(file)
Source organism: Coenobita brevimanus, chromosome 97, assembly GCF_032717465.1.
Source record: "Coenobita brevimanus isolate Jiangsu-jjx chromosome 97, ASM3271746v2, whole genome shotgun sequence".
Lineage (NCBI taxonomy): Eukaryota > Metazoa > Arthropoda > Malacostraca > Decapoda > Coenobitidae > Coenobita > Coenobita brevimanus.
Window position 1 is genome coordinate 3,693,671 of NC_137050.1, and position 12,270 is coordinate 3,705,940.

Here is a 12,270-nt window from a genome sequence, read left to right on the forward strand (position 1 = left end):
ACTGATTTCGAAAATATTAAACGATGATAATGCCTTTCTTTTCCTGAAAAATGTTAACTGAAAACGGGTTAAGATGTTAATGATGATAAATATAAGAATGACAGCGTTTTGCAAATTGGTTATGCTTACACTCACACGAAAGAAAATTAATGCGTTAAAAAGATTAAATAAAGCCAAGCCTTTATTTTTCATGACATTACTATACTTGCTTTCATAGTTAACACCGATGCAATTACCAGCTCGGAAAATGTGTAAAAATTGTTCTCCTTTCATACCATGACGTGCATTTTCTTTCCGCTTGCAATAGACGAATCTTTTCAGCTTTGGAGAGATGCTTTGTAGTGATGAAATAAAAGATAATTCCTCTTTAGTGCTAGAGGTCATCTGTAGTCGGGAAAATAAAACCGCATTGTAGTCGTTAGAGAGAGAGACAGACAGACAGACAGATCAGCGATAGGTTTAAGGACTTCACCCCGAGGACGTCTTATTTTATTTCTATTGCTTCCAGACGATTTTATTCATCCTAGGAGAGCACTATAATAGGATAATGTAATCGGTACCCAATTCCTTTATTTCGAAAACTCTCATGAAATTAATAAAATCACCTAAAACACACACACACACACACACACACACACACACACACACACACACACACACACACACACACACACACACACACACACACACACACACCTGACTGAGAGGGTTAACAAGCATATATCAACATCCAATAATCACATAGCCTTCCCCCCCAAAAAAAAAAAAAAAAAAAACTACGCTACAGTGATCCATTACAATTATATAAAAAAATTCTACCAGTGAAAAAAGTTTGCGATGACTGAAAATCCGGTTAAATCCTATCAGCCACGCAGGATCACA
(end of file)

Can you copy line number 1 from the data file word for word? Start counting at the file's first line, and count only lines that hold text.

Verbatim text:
Source organism: Coenobita brevimanus, chromosome 97, assembly GCF_032717465.1.